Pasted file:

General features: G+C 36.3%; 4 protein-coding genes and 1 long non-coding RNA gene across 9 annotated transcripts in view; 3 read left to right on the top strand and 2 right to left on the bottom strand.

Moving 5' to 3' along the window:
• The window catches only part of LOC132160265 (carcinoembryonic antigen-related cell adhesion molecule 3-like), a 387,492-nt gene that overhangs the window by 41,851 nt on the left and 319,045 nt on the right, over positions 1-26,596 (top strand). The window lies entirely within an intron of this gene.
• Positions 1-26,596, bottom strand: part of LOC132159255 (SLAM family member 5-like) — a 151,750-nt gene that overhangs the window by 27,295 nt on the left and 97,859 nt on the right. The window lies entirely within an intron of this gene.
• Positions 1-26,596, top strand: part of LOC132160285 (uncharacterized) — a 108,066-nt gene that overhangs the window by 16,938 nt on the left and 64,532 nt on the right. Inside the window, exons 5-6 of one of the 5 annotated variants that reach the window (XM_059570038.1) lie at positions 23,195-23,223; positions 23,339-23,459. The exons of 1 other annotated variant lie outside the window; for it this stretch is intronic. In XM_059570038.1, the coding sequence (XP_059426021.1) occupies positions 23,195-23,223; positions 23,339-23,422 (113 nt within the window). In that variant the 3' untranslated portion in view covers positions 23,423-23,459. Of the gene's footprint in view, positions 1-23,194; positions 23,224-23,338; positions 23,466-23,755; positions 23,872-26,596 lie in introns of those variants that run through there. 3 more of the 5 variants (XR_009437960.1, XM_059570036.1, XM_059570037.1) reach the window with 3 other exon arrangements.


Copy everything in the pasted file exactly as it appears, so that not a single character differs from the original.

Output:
General features: G+C 36.3%; 4 protein-coding genes and 1 long non-coding RNA gene across 9 annotated transcripts in view; 3 read left to right on the top strand and 2 right to left on the bottom strand.

Moving 5' to 3' along the window:
• The window catches only part of LOC132160265 (carcinoembryonic antigen-related cell adhesion molecule 3-like), a 387,492-nt gene that overhangs the window by 41,851 nt on the left and 319,045 nt on the right, over positions 1-26,596 (top strand). The window lies entirely within an intron of this gene.
• Positions 1-26,596, bottom strand: part of LOC132159255 (SLAM family member 5-like) — a 151,750-nt gene that overhangs the window by 27,295 nt on the left and 97,859 nt on the right. The window lies entirely within an intron of this gene.
• Positions 1-26,596, top strand: part of LOC132160285 (uncharacterized) — a 108,066-nt gene that overhangs the window by 16,938 nt on the left and 64,532 nt on the right. Inside the window, exons 5-6 of one of the 5 annotated variants that reach the window (XM_059570038.1) lie at positions 23,195-23,223; positions 23,339-23,459. The exons of 1 other annotated variant lie outside the window; for it this stretch is intronic. In XM_059570038.1, the coding sequence (XP_059426021.1) occupies positions 23,195-23,223; positions 23,339-23,422 (113 nt within the window). In that variant the 3' untranslated portion in view covers positions 23,423-23,459. Of the gene's footprint in view, positions 1-23,194; positions 23,224-23,338; positions 23,466-23,755; positions 23,872-26,596 lie in introns of those variants that run through there. 3 more of the 5 variants (XR_009437960.1, XM_059570036.1, XM_059570037.1) reach the window with 3 other exon arrangements.